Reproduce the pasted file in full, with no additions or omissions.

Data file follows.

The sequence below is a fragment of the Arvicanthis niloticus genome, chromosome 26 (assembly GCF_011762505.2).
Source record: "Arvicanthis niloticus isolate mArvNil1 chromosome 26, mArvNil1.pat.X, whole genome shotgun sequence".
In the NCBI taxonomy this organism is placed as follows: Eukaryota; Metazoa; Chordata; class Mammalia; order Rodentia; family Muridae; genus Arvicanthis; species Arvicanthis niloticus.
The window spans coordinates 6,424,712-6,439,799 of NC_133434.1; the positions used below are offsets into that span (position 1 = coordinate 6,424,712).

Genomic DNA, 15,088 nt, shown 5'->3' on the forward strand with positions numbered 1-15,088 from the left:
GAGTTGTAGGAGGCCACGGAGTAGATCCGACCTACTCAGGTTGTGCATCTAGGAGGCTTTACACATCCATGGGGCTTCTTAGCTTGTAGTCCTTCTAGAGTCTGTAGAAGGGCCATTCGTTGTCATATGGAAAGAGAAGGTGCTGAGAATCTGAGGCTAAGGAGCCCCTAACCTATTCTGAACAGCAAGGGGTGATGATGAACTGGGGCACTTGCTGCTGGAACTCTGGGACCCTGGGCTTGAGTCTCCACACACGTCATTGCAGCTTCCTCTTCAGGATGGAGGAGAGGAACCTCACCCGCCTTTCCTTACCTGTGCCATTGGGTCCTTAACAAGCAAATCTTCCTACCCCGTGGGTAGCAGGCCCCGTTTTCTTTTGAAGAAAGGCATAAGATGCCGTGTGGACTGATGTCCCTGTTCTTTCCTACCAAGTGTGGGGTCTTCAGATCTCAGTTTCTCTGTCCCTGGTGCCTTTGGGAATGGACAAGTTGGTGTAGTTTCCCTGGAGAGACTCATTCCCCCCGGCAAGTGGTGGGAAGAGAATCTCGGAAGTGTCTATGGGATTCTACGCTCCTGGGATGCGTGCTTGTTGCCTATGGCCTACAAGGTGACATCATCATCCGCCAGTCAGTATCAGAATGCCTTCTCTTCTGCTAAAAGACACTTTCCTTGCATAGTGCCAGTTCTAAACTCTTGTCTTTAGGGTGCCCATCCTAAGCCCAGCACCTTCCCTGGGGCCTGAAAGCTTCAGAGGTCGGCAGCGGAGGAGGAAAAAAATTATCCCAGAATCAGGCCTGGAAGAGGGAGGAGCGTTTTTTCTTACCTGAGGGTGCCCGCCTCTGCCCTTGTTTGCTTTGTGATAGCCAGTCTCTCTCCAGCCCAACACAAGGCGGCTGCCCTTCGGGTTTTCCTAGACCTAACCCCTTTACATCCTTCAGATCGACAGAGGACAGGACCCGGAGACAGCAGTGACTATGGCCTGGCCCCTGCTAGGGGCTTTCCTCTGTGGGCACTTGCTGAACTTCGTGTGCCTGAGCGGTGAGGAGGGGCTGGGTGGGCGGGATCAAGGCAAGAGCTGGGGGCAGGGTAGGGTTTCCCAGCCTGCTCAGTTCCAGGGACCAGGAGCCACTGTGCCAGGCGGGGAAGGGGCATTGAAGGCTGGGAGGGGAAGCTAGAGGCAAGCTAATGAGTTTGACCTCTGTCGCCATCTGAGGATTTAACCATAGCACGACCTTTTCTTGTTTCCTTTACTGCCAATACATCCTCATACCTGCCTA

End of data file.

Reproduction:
The sequence below is a fragment of the Arvicanthis niloticus genome, chromosome 26 (assembly GCF_011762505.2).
Source record: "Arvicanthis niloticus isolate mArvNil1 chromosome 26, mArvNil1.pat.X, whole genome shotgun sequence".
In the NCBI taxonomy this organism is placed as follows: Eukaryota; Metazoa; Chordata; class Mammalia; order Rodentia; family Muridae; genus Arvicanthis; species Arvicanthis niloticus.
The window spans coordinates 6,424,712-6,439,799 of NC_133434.1; the positions used below are offsets into that span (position 1 = coordinate 6,424,712).

Genomic DNA, 15,088 nt, shown 5'->3' on the forward strand with positions numbered 1-15,088 from the left:
GAGTTGTAGGAGGCCACGGAGTAGATCCGACCTACTCAGGTTGTGCATCTAGGAGGCTTTACACATCCATGGGGCTTCTTAGCTTGTAGTCCTTCTAGAGTCTGTAGAAGGGCCATTCGTTGTCATATGGAAAGAGAAGGTGCTGAGAATCTGAGGCTAAGGAGCCCCTAACCTATTCTGAACAGCAAGGGGTGATGATGAACTGGGGCACTTGCTGCTGGAACTCTGGGACCCTGGGCTTGAGTCTCCACACACGTCATTGCAGCTTCCTCTTCAGGATGGAGGAGAGGAACCTCACCCGCCTTTCCTTACCTGTGCCATTGGGTCCTTAACAAGCAAATCTTCCTACCCCGTGGGTAGCAGGCCCCGTTTTCTTTTGAAGAAAGGCATAAGATGCCGTGTGGACTGATGTCCCTGTTCTTTCCTACCAAGTGTGGGGTCTTCAGATCTCAGTTTCTCTGTCCCTGGTGCCTTTGGGAATGGACAAGTTGGTGTAGTTTCCCTGGAGAGACTCATTCCCCCCGGCAAGTGGTGGGAAGAGAATCTCGGAAGTGTCTATGGGATTCTACGCTCCTGGGATGCGTGCTTGTTGCCTATGGCCTACAAGGTGACATCATCATCCGCCAGTCAGTATCAGAATGCCTTCTCTTCTGCTAAAAGACACTTTCCTTGCATAGTGCCAGTTCTAAACTCTTGTCTTTAGGGTGCCCATCCTAAGCCCAGCACCTTCCCTGGGGCCTGAAAGCTTCAGAGGTCGGCAGCGGAGGAGGAAAAAAATTATCCCAGAATCAGGCCTGGAAGAGGGAGGAGCGTTTTTTCTTACCTGAGGGTGCCCGCCTCTGCCCTTGTTTGCTTTGTGATAGCCAGTCTCTCTCCAGCCCAACACAAGGCGGCTGCCCTTCGGGTTTTCCTAGACCTAACCCCTTTACATCCTTCAGATCGACAGAGGACAGGACCCGGAGACAGCAGTGACTATGGCCTGGCCCCTGCTAGGGGCTTTCCTCTGTGGGCACTTGCTGAACTTCGTGTGCCTGAGCGGTGAGGAGGGGCTGGGTGGGCGGGATCAAGGCAAGAGCTGGGGGCAGGGTAGGGTTTCCCAGCCTGCTCAGTTCCAGGGACCAGGAGCCACTGTGCCAGGCGGGGAAGGGGCATTGAAGGCTGGGAGGGGAAGCTAGAGGCAAGCTAATGAGTTTGACCTCTGTCGCCATCTGAGGATTTAACCATAGCACGACCTTTTCTTGTTTCCTTTACTGCCAATACATCCTCATACCTGCCTA